Conference: Men, not women, to blame for extended bachelorhood
The Real Man Conference in Amsterdam explored the art of seduction
Amsterdam – The conclusions of the Real Man Conference: Men, not women, are to blame that young adults remain bachelors against their will.
This was the message from most dating coaches at the Real Man Conference at a two-day international convention in Amsterdam on the art of seducing women.
The conference also delivered the following message: Women aren't perfect but men have no idea how to treat women; and men are all too often rude and selfish -- yet that only hides the fact that they are actually very insecure and have no idea what love and sex are really about.
Many of the 430 participants agreed with the coaches: Men have a problem and it's time they improved themselves.
A substantial number of the participants had come from countries around Europe -- Denmark, Germany and Norway -- to improve their dating skills.
"We came with a group of 15 Danes from Copenhagen with a special bus," one of the participants told DPA. "The conference is fantastic. Most coaching sessions are very useful."
Minutes earlier, Australian dating coach Grant Wellington had explained to his audience that many men suffer from approach anxiety, the fear of what might happen if they start a conversation with a woman.
"The key solution is to transform the approach anxiety into approach energy," Wellington said.
The audience applauded loudly.
"I also suffer from approach anxiety," the young Dane said. "It happens a lot to me. But now I know that I should look at it from a different angle. The butterflies in my stomach are not a negative but a positive sign. It's not anxiety -- it's energy."
The Danish group consisted of men in their early 20s -- all of them fairly good looking.
"There is nothing wrong with us," his friend, also from Copenhagen, hastened to point out when asked why he came to this conference in Amsterdam. "We just want to improve our skills with the women."
Among men over age 35, many do confess that they have problems that are usually not confined to their love lives.
"My being here is the result of a long journey back to normalcy," said a Dutch man, aged 37. "My life was in ruins for years. I had problems at work, my relationship had failed, I had problems with my father, I had a drinking problem, and I smoked too much. I alienated myself from my family and friends. I became very lonely. I neglected myself."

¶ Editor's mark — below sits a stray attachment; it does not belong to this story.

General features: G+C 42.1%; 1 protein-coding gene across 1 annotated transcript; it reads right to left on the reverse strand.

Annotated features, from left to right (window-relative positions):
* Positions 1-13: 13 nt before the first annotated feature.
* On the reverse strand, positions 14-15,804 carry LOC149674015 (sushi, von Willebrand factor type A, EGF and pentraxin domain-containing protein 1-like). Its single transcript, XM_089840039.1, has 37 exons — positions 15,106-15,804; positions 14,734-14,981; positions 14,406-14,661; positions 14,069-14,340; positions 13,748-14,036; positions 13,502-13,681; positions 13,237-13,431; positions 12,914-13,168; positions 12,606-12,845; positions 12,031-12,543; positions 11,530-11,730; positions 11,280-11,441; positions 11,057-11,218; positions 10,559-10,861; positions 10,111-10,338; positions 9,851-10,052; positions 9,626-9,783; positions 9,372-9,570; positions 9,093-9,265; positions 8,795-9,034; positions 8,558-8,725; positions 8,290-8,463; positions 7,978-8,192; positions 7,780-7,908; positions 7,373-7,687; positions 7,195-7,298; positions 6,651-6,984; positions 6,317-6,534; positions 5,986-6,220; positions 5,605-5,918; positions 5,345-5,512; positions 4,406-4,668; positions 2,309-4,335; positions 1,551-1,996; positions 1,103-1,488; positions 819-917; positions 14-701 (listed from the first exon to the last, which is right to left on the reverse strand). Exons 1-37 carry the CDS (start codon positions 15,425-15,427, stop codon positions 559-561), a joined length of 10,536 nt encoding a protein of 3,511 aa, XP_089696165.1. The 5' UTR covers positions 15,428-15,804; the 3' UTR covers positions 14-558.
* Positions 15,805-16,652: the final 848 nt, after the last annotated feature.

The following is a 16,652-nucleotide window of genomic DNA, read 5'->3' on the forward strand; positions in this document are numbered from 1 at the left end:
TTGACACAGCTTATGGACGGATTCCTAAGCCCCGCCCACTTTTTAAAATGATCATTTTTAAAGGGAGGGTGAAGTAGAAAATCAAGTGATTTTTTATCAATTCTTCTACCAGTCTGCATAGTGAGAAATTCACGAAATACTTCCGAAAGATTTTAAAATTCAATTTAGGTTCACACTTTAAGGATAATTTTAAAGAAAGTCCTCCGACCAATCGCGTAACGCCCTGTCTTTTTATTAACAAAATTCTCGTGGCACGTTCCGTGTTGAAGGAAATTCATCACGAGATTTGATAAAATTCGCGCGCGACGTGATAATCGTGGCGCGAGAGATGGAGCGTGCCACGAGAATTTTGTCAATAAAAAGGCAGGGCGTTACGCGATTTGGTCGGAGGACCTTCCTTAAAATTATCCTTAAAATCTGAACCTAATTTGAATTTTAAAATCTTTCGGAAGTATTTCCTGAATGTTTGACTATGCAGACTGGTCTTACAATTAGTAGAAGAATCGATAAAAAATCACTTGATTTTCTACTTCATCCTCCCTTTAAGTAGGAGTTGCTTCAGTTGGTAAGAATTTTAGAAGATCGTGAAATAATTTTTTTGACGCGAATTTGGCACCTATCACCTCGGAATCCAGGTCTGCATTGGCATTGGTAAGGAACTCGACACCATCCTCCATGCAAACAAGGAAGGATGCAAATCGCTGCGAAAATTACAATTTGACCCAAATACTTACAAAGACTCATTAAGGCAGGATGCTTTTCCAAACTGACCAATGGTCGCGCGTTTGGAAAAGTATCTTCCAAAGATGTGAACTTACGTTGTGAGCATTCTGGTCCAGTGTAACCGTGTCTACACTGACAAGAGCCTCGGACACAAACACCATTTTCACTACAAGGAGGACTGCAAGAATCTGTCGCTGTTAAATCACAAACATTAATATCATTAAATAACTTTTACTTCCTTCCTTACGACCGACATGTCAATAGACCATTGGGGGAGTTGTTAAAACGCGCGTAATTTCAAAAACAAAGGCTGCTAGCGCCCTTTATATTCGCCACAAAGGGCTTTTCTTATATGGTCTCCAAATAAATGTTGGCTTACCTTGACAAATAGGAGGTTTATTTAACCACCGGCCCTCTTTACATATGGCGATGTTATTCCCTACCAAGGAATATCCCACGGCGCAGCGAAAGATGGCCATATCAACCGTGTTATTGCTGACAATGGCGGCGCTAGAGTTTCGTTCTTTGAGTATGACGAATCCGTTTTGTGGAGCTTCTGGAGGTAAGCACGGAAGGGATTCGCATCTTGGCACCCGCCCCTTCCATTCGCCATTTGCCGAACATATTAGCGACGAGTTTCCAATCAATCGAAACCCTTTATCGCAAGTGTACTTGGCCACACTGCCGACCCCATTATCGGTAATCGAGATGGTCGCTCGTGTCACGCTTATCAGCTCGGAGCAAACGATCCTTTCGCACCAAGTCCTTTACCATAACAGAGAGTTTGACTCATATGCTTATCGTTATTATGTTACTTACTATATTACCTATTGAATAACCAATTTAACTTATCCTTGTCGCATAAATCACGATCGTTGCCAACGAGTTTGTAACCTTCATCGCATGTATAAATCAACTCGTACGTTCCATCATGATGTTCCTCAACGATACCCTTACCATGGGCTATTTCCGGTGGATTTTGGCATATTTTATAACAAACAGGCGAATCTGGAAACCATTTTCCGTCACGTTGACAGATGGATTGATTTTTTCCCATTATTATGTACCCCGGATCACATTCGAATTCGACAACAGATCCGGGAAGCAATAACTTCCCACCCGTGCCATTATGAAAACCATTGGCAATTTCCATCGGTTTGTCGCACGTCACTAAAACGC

"Last year, thanks to a friend, I was able to turn things around," he added. "He took me to a sports class twice per week, and one thing led to another. Step by step, my life changed. I gave up my bad habits, and now I am trying to regain control over my life."
"I came here to make sure I will not make the same mistakes with a woman I made once before," said another man. "I want a different life."
Many of the men in their 30s and 40s took the conference very seriously: They took notes, page after page, highlighting certain sentences with fluorescent yellow pens.
But not everyone is equally satisfied with the coaching classes.
"The coaches give a lot of philosophical talks but they do not provide enough concrete advice," 42-year-old Paul from Rotterdam said. "The only coaches who give some real tips are those who want to help people become womanizers who sleep in a different bed every night. I don't want that. I just want to get a long-term relationship. I work long hours, I do not like bars and dancing, so I want to know where I can find that special person and how I would approach her. But that's not something I learned here, so far."
However, most of the participants were very positive about the speakers.
After each lecture, the participants were asked to vote about the coach -- did they like the performance, did the coach give good advice -- and the results of the poll were displayed to the audience on a screen.
On Sunday, more than a third of the audience graded most successive speakers as "superb," with just a very small fraction being negative and the remainder being positive or neutral.
How will the participants implement the lessons they learned in daily life after this conference?
"You just need to start immediately when this conference finishes," says Peter, 33, of Amsterdam. "Just approach the first woman you fancy, and apply the lessons you learned."